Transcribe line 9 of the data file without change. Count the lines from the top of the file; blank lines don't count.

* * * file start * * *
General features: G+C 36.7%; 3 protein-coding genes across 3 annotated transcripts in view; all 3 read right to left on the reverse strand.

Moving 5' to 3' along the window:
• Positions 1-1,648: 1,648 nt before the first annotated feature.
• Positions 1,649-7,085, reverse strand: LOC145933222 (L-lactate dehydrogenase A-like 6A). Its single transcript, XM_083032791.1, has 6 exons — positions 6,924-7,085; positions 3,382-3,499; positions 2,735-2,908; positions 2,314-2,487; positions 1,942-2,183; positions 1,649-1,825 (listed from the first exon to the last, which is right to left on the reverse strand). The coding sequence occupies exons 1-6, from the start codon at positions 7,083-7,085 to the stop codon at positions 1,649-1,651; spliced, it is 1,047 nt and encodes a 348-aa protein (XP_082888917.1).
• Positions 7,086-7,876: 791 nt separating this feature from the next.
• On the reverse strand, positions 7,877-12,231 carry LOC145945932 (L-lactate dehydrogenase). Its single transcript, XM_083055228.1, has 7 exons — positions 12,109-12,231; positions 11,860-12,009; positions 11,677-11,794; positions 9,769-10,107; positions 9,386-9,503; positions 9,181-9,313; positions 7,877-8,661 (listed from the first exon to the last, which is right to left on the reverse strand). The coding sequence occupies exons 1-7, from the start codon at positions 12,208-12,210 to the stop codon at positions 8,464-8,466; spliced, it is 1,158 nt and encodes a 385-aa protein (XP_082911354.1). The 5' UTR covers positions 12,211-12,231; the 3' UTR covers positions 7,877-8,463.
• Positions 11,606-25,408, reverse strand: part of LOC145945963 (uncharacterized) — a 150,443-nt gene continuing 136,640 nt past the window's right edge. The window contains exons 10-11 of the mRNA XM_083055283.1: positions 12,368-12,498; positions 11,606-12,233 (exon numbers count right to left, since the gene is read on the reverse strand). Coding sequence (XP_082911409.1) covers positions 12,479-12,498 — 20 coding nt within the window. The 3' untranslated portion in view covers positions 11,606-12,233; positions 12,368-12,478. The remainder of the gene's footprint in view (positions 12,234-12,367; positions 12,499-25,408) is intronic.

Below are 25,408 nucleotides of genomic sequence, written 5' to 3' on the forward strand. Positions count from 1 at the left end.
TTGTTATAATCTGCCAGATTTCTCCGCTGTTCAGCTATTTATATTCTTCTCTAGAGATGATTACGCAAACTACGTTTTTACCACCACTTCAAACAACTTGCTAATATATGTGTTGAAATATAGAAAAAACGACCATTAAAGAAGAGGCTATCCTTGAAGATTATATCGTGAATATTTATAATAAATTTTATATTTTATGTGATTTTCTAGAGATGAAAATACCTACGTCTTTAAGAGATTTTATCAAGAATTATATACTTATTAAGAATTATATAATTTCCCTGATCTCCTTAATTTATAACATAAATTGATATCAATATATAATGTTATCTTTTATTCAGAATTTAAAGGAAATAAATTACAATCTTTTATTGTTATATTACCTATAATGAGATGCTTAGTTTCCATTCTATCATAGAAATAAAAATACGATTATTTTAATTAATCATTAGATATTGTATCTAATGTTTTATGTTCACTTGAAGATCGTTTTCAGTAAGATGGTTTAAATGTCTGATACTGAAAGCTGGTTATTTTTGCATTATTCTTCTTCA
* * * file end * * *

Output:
TTGTTATAATCTGCCAGATTTCTCCGCTGTTCAGCTATTTATATTCTTCTCTAGAGATGATTACGCAAACTACGTTTTTACCACCACTTCAAACAACTTGCTAATATATGTGTTGAAATATAGAAAAAACGACCATTAAAGAAGAGGCTATCCTTGAAGATTATATCGTGAATATTTATAATAAATTTTATATTTTATGTGATTTTCTAGAGATGAAAATACCTACGTCTTTAAGAGATTTTATCAAGAATTATATACTTATTAAGAATTATATAATTTCCCTGATCTCCTTAATTTATAACATAAATTGATATCAATATATAATGTTATCTTTTATTCAGAATTTAAAGGAAATAAATTACAATCTTTTATTGTTATATTACCTATAATGAGATGCTTAGTTTCCATTCTATCATAGAAATAAAAATACGATTATTTTAATTAATCATTAGATATTGTATCTAATGTTTTATGTTCACTTGAAGATCGTTTTCAGTAAGATGGTTTAAATGTCTGATACTGAAAGCTGGTTATTTTTGCATTATTCTTCTTCA